Davos 2013: A 'sigh of relief' at the World Economic Forum
The need to avoid complacency is a regular theme at every Davos meeting - but this was the first in five years that there seemed a genuine risk of it breaking out.
As Mark Carney - our soon-to-be Bank of England governor - joked at the traditional session on the global economy on the final day, he arrived on Thursday to find people saying the "tail risk" in the global financial system had been reduced. By Friday night it had been "eliminated".
The Financial Times's Martin Wolf said it would go down as the "sigh of relief Davos". The collapse of the euro now looks much less likely. A hard landing in China, or debt crisis in the US, also look more distant.
The optimism is not hard to miss in the stock markets, the US especially. The S&P 500 closed above 1,500 points on Friday for the first time since 2007, after the 8th consecutive day of gains. That's the longest winning streak since 2004. And the FT's "all-world" index is the highest it has been in 20 months.
There was also that good news from the European Central Bank this week, announcing that a good chunk of the emergency lending it had offered to European banks in the dark days of the eurozone crisis just over a year ago was being repaid early.
Of course, the big wrinkle in the relief scenario is that the feel-good factor in the financial markets has yet to filter through to the real economy, or do it very much good.
I wrote about this at length in my first blog from this year's Davos. But Friday provided an even more vivid demonstration of the disconnect between those two things in the UK.
This was the day it was announced that the UK economy had shrunk by 0.3% in the last three months of 2012, yet the FTSE 100 closed at a four-and-a-half-year high, having had the best start to the year in two decades.
International Monetary Fund managing director Christine Lagarde said that Europe needed a plan for growth - short and long term. It wasn't enough, she said, paraphrasing Chancellor Angela Merkel, to say "we have solved all of our economic problems, now we just have to wait seven years to see the effects".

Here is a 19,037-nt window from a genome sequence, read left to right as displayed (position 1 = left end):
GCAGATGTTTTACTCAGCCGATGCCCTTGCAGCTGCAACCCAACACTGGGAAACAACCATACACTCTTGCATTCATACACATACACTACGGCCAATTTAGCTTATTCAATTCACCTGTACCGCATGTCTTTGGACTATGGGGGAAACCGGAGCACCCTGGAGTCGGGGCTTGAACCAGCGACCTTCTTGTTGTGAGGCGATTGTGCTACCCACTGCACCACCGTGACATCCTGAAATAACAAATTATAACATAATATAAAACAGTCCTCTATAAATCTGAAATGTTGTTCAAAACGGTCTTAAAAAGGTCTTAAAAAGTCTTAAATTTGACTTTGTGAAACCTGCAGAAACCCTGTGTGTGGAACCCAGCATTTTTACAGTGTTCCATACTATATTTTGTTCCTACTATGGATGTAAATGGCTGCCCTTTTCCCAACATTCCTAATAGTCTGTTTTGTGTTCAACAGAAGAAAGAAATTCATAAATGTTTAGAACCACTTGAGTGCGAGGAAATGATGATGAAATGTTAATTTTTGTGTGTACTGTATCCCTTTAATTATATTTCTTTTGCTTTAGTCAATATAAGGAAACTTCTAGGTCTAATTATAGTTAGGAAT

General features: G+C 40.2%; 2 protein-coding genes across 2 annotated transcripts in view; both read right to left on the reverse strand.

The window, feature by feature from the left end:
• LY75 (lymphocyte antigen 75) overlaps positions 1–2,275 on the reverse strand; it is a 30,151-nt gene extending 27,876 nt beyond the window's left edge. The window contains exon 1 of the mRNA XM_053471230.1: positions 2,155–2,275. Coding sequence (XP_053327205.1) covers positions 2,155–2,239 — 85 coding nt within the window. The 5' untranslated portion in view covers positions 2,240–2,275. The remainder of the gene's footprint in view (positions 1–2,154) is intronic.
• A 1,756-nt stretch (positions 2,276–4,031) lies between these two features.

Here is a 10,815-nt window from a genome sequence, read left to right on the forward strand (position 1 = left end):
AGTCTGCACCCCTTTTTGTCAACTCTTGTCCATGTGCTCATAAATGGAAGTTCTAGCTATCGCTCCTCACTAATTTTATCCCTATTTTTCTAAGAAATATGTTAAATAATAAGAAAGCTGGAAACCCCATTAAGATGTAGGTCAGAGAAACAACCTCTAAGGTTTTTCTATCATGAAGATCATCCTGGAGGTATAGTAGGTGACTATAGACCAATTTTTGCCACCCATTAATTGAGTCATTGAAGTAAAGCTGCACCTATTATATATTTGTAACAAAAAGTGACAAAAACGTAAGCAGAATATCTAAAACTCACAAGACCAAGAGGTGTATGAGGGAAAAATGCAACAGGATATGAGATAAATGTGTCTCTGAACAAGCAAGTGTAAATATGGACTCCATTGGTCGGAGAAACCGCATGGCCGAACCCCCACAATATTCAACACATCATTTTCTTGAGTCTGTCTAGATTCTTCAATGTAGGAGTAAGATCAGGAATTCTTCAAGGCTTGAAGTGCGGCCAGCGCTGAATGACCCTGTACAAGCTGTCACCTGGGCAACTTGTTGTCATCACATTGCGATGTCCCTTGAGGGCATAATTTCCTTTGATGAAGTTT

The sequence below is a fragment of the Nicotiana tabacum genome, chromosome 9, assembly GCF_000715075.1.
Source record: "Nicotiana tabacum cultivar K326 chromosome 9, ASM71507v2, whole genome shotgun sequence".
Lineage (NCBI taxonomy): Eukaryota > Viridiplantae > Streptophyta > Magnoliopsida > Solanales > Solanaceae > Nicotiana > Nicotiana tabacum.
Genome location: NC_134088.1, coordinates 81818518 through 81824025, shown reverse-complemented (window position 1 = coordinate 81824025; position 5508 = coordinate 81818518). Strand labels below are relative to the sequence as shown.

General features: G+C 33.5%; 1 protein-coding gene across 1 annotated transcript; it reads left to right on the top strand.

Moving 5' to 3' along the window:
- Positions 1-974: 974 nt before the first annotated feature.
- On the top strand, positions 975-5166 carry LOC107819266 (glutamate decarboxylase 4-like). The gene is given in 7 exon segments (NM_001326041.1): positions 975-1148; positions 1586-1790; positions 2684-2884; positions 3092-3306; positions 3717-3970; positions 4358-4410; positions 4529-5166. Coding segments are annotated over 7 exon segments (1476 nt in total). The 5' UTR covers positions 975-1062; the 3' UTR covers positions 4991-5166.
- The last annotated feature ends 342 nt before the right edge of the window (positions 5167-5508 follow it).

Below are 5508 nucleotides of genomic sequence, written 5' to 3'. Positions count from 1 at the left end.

Mr Carney insisted that central banks couldn't get rid of all the "tail risks" still lurking inside the system. Everyone - including governments - had to finish what they had started for that to happen, including financial reforms.
Though understandably coy on the subject of monetary policy, Mr Carney did say central banks had to finish what they had started as well, and make sure that the major economies achieved "escape velocity". That is, a recovery that is not constantly at risk of stalling. (He used this term from physics - much loved inside the Bank of England - quite a lot. Maybe he will fit right in, after all.)
Most important, for UK purposes, Mr Carney made a point of disagreeing with the OECD's secretary general, Angel Gurria, that monetary policy was "maxed out". Mr Carney said there was room "within the framework of flexible inflation targeting that exists in most advanced economies", for central banks to achieve monetary stability over the appropriate horizon.
He also said it was OK for countries that were above target to take a while to get back down to it, if the domestic recovery was facing fiscal and other headwinds.
Precisely what "flexible inflation targeting" can and should mean is, of course, the great subject of the moment among UK monetary policy nerds (and plenty of economic journalists) as we eagerly await the arrival of the new UK bank governor.
Sir Mervyn King discussed this at some length in his latest speech, which, in turn, was a response to one given last year by Mr Carney.
What the new governor would like it to mean in practice in the UK we will wait to find out.